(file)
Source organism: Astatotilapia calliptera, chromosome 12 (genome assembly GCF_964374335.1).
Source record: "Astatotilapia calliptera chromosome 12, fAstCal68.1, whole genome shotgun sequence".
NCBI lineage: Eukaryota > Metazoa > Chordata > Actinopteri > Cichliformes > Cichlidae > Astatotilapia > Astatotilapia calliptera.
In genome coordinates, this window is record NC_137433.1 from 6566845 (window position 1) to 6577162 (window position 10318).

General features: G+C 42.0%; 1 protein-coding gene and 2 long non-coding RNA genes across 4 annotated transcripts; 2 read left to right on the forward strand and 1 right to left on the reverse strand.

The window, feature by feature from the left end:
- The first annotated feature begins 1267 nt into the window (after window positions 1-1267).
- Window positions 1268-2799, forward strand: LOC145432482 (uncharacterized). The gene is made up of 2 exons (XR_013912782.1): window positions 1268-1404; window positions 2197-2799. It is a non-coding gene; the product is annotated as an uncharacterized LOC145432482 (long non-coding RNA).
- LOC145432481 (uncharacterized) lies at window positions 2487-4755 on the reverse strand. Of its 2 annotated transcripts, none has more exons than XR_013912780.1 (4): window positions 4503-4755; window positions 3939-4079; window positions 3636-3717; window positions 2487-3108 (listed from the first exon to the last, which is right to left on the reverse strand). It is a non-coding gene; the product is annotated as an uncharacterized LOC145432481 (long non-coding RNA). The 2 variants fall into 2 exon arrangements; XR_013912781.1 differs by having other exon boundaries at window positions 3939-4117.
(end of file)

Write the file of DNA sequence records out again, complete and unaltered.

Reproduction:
Source organism: Astatotilapia calliptera, chromosome 12 (genome assembly GCF_964374335.1).
Source record: "Astatotilapia calliptera chromosome 12, fAstCal68.1, whole genome shotgun sequence".
NCBI lineage: Eukaryota > Metazoa > Chordata > Actinopteri > Cichliformes > Cichlidae > Astatotilapia > Astatotilapia calliptera.
In genome coordinates, this window is record NC_137433.1 from 6566845 (window position 1) to 6577162 (window position 10318).

General features: G+C 42.0%; 1 protein-coding gene and 2 long non-coding RNA genes across 4 annotated transcripts; 2 read left to right on the forward strand and 1 right to left on the reverse strand.

The window, feature by feature from the left end:
- The first annotated feature begins 1267 nt into the window (after window positions 1-1267).
- Window positions 1268-2799, forward strand: LOC145432482 (uncharacterized). The gene is made up of 2 exons (XR_013912782.1): window positions 1268-1404; window positions 2197-2799. It is a non-coding gene; the product is annotated as an uncharacterized LOC145432482 (long non-coding RNA).
- LOC145432481 (uncharacterized) lies at window positions 2487-4755 on the reverse strand. Of its 2 annotated transcripts, none has more exons than XR_013912780.1 (4): window positions 4503-4755; window positions 3939-4079; window positions 3636-3717; window positions 2487-3108 (listed from the first exon to the last, which is right to left on the reverse strand). It is a non-coding gene; the product is annotated as an uncharacterized LOC145432481 (long non-coding RNA). The 2 variants fall into 2 exon arrangements; XR_013912781.1 differs by having other exon boundaries at window positions 3939-4117.